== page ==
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December 22, 2013 · legacy Virtual Box Windows XP

Running a legacy OS in a Windows Azure Virtual Machine (Windows XP, Windows Server 2003, ...)

Take a look at "Migrating your Windows Server 2003 workloads to Microsoft Azure" for running a real Virtual Machine with Windows Server 2003 in Azure.

This article will show what's technically possible in terms of running a legacy OS in Windows Azure. You also need to be aware that running a Desktop Operating System in a public cloud is not allowed as described in theMicrosoft Product use Rights. Here is an extract from the Windows Azure licensing FAQ:

Can customers run Microsoft Office and Windows 7 Client on Virtual Machines using License Mobility for Software Assurance?
No. Under the Microsoft Product use Rights (PUR), Office and Windows 7 are not licensed to run on Virtual Machines. In particular, Microsoft Office is classified in the PUR as "Desktop Applications", which is not included in Licensing Mobility.

The FAQ also mentions the Microsoft Product use Rights website for more information, but good luck at finding anything on that site… I'm not a licensing expert, but while running a Desktop OS is not allowed it should be allowed to run a Server OS like Windows Server 2003.

The options

OK so the Virtual Machines run in a modified version of Hyper-V. For a new OS like Windows Server 2012 this is not a problem at all since they have native support for Hyper-V and don't require you to install the Hyper-V Integration Services. But if you want to run a legacy OS like Windows XP in Hyper-V you need to install the Integration Services. I could have tried creating a Windows XP VM on my local Hyper-V installation and upload it to Windows Azure using csupload.exe but I decided to approach this from a different perspective.

What about running a Virtual Machine in a Virtual Machine. For those who didn't try this yet, installing Hyper-V in a Windows Azure Virtual Machine is not possible:

Something similar happens when you install VMWare, which does not allow you to be installed together with Hyper-V, which is caused by the fact that you're already running a VM in Hyper-V. Without going into any more detail, let's say that this is because the host OS is already "using the hypervisor". The hypervisor is a virtualization technique which allows to virtualize a machine directly on the host's system, without having to go through the OS of the host.

Why not try running a Virtual Machine without an hypervisor then? Virtualization solutions that "emulate" a system have been around for ages, take Virtual PC, Virtual Server, Virtual Box, … for example. Compared to virtualization with a hypervisor (which has some hardware requirements for the CPU etc…), the emulated virtualization solutions run in many more scenarios, like within a Windows Azure Virtual Machine.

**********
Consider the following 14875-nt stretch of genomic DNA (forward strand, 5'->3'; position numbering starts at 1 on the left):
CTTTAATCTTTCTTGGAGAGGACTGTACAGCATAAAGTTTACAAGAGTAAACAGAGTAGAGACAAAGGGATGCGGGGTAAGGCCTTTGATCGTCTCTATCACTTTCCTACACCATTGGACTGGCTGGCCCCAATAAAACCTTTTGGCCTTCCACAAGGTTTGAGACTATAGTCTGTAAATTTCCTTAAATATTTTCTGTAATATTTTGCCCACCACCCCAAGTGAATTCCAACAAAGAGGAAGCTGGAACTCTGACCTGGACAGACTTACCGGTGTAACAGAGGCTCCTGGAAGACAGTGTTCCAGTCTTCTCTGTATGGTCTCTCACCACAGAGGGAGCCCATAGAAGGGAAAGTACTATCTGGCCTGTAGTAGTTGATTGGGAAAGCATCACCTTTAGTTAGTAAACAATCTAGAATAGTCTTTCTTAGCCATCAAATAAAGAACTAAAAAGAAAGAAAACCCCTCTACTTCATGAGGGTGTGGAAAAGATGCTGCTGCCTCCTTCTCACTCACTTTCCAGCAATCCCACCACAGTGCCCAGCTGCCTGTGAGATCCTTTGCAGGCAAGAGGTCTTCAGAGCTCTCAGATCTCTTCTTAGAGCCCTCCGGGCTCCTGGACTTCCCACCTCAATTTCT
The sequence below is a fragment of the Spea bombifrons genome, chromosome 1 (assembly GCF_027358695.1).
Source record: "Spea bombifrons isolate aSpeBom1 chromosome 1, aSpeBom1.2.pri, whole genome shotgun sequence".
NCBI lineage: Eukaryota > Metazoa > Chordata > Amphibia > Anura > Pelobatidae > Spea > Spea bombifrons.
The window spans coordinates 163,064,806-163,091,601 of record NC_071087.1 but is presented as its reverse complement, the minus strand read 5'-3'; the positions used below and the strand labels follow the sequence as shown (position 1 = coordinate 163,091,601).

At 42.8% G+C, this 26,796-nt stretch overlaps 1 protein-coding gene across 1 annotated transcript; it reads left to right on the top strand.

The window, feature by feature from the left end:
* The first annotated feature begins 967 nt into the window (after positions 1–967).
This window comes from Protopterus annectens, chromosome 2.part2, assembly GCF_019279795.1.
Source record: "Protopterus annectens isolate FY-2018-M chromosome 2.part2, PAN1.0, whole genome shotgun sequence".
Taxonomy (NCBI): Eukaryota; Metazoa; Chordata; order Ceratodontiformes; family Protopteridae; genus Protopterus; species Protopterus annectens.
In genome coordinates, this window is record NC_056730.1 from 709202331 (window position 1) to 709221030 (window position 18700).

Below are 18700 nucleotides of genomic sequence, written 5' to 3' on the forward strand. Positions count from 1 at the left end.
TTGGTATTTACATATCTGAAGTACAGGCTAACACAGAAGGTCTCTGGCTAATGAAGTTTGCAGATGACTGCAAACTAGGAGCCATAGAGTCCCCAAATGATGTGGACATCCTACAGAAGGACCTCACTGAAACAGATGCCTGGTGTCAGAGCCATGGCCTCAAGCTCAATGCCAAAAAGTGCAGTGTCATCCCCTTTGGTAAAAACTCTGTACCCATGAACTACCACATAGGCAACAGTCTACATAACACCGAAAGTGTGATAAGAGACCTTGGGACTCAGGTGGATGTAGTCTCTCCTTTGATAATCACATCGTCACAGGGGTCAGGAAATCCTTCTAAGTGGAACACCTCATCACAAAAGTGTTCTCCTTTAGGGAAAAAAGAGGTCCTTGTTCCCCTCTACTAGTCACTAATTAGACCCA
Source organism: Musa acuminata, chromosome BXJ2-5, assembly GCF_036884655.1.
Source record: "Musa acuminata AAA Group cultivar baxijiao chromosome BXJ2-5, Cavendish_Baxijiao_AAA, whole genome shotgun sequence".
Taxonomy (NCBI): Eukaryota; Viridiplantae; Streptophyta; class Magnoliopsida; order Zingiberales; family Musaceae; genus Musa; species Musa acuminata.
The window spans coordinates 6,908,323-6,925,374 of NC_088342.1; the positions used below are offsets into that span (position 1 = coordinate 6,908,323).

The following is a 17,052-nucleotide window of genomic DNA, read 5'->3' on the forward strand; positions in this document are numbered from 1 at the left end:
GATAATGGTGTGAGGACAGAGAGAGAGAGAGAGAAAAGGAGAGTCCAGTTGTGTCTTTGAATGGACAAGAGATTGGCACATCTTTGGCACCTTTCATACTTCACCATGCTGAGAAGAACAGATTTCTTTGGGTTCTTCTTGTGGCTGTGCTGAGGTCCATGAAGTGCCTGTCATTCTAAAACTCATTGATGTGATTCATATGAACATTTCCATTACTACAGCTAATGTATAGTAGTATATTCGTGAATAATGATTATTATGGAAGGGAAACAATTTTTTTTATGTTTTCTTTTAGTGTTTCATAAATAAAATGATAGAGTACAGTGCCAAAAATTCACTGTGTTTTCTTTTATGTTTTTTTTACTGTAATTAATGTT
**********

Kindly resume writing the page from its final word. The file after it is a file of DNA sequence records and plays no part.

Proof Of Concept

So just to do a quick test I deployed a Windows Server 2012 R2 on which I installed Virtual Box. After installing Virtual Box I also downloaded a Windows XP image from the modern.ie website. These are virtual machines running a trial version of Windows which allow you to test your website using a legacy version of Windows and IE.

After downloading the VM I simply extracted it, double clicked it and after a few minutes it opened in Virtual Box. I tried with both Windows XP and Windows Vista, but I had to admit that Windows Vista was waaaay faster than the Windows XP machine (how is that even possible :p). Virtual Box took care of the NATing, so my machines even had an internet connection!

Virtual Box also comes with a cool Port Forwarding option, where you can forward ports from the machine running Virtual Box (the Windows Azure Virtual Machine), to the guest (in this case Windows XP).

This is interesting because we can now open a port on the firewall of the Windows Azure Virtual Machine and we can also open that port on the load balancer:

What did we just do? All connections on port 58654 of our Cloud Service will go through to our Windows Server 2012 R2 Virtual Machine after which Virtual Box forwards the connection to the Virtual Machine. As a result I can directly connect to the virtual machine running in Virtual Box (without having to go through 1000 remote desktop sessions):


Even though it's technically possible, I doubt I'll be ever doing something like this with a production application. But it might be interesting to check with Microsoft what is allowed in terms of "legacy licensing". Maybe running an old Desktop OS like Windows XP is even allowed, who knows.

But anyways, there are still lots of applications running on that legacy stuff like Windows Server 2003 (which I assume is OK to run in Windows Azure, even if it's not supported). I think there might be an opportunity here for Microsoft if they would provide us with a more supported way to move those legacy workloads to Windows Azure.

The only reason why I might want to do something like this today is just for dev/test, like installing a Windows Server 2003 with IE7 or IE8 to do some compatibility tests on our applications. Since we're not doing this 24/7 this would be the perfect workload to have running only a few hours per week.


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